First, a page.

So, six of the latest seven articles are about spending and/or economic regulation. None about marijuana, unless "natural gas" is some sort of drug lingo the kids are using nowadays. Cato does offer a wealth of material against drug prohibition, but it can hardly be accused of lacking interest in governmental involvement in the economy.

Well, maybe the Cato Institute is a bit too staid and stuffy and for the sort of thing Coulter is talking about. Let's try the popular libertarian site LewRockwell.com, where they take a rather more rough-and-tumble approach and have been known to harbor questionable left-libertarian types like Roderick Long.

For the Wednesday, February 27th edition of the site (that being the day I ran into the original Coulter quote they have) counting both linked and on-site articles posted for the day: an interview with Ron Paul, two anti-gun control articles, one pro-homeschooling article, one  on government spending cuts or the lack thereof, one advocating repudiation of the federal debt, one against the minimum-wage, one about about a police officer facing no punishment except a few traffic citations for killing an innocent person with his off-duty reckless driving, and one each about gold ownership, home security, and nutrition. (Click the screnshot for full size.)

So... nothing, again. Lewrockwell.com certainly has had material condemning the drug war, but, as with the Cato Institute, it doesn't seem to have stopped them from vigorously going after government spending and economic regulation, and there seems to be little evidence of a trying to pander to liberals, much less a fear of offending them.

The subject matter of the article about police misconduct has some liberal appeal, but the content is very much libertarian in a way that most liberals would find uncongenial. The antiwar article might be the sort of thing you'd put up to appeal to liberals, provided you live in an alternate universe where President John McCain took office after defeating Democratic nominee Dennis Kucinich, but on Earth-One's Lewrockwell.com it probably isn't.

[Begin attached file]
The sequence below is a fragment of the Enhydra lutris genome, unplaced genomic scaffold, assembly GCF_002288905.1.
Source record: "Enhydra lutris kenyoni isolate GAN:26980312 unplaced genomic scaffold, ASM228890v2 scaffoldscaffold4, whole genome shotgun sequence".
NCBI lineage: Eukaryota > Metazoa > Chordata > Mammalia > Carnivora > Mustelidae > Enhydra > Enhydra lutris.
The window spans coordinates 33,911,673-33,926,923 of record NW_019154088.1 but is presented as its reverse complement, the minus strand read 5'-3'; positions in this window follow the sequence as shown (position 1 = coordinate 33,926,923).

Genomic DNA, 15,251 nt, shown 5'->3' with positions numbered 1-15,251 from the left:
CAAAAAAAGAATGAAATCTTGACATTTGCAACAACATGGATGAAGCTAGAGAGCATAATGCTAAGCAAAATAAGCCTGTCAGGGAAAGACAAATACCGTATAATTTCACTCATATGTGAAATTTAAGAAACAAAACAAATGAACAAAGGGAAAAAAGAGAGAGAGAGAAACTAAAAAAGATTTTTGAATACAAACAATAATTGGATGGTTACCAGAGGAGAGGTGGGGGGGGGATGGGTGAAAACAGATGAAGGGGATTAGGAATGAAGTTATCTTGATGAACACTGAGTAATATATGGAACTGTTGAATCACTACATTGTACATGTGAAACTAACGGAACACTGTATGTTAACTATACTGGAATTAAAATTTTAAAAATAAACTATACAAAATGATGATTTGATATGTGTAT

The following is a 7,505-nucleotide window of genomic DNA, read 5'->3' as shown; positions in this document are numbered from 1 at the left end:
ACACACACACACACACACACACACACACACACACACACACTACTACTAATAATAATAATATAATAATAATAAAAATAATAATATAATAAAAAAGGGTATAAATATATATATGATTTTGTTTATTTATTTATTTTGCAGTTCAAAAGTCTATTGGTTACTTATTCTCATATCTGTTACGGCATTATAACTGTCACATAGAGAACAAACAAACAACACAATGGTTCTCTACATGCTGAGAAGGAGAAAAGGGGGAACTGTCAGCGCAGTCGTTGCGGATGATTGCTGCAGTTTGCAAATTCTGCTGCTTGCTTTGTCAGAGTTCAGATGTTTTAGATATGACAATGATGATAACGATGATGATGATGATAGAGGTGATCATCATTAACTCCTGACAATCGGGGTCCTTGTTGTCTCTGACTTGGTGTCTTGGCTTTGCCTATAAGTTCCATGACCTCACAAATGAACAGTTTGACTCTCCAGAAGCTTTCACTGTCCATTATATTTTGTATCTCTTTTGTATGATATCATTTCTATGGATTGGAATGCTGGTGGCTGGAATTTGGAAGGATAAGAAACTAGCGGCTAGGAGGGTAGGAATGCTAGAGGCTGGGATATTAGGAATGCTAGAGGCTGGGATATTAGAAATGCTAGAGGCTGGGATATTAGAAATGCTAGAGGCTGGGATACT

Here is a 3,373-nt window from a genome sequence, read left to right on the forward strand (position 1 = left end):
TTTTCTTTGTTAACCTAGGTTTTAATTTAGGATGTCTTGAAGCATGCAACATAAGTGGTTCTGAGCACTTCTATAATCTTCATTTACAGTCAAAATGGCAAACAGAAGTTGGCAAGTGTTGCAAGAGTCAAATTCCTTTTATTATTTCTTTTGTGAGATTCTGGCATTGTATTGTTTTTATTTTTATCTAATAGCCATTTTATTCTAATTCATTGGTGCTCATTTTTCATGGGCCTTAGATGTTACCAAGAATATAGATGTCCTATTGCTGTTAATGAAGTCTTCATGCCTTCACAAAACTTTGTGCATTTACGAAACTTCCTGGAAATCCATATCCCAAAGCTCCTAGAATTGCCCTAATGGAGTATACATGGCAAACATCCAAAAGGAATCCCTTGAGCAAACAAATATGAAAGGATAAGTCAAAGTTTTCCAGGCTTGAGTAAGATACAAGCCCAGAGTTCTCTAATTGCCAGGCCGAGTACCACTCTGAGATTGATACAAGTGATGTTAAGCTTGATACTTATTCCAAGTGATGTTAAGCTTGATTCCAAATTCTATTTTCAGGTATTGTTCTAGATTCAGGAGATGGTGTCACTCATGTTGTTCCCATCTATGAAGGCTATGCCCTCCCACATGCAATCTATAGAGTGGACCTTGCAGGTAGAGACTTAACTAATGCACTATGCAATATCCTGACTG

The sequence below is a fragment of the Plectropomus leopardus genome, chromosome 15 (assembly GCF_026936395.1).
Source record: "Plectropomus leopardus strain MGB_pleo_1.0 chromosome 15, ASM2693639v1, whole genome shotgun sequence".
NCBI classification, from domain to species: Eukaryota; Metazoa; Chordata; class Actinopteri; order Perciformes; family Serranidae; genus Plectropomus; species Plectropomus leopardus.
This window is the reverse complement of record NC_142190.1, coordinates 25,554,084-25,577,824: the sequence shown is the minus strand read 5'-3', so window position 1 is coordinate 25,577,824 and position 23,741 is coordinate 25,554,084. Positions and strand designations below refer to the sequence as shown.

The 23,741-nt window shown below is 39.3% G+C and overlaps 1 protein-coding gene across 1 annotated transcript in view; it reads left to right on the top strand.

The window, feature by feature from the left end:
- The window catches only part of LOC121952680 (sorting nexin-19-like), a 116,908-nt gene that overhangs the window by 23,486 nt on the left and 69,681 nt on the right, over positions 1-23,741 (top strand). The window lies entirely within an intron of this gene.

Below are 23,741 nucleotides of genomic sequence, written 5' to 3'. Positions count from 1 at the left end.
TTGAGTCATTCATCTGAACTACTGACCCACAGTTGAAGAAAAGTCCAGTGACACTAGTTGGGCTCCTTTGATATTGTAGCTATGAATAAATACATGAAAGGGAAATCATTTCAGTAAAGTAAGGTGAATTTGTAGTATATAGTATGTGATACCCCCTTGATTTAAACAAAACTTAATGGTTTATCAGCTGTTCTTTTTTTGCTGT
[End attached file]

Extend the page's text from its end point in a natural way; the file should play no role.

Let's try Advocates for Self-Government. They're largely about introducing people to libertarianism and, in contrast to the austerely scholarly Cato Institute or pugilistic Lewrockwell.com, have been known for presenting libertarian ideas in a touchy-feely sort of style that would no doubt have Ann Coulter smelling pussy from miles away. Their front page is full of links to general information about libertarian activism rather than specific issues, so let's swing by their blog for more topical material. It's most recent entries (excluding some tributes to recently passed away libertarians) are:

Repeal the Income Tax! Part 4
Repeal the Income Tax! Parts 1, 2, and 3
Guns: Reframing the Debate
Share Some Facts About Thanksgiving and Big Government
Word Choices: Try Re-Legalization

Success! Drug legalization content! And it's immediately preceded by two other posts about drug legalization, too. Now we're getting somewhere.

On the other hand, if the Advocates were trying to "suck up to their little liberal friends," surrounding said sucking up with stuff condemning income taxes and gun control seems like a questionable way to do so.

OK, how about Reason Magazine? It's known for a strong interest in personal and lifestyle freedoms. It's in bad odor among some paleolibertarians for what they regard as advocacy of libertinism and/or an unseemly drive to fit in with liberals at the expense of libertarian principles. The  people  who were trying to make "liberaltarianism" a thing a few years ago (both of them) get on well with them and have contributed there. As the website for a popular monthly magazine rather than a think tank or academic institution, it is naturally less inclined towards the sort of policy wonkish beancountery that might bias it towards economic topics. Topping their blog at 5:26, March 5th are the following: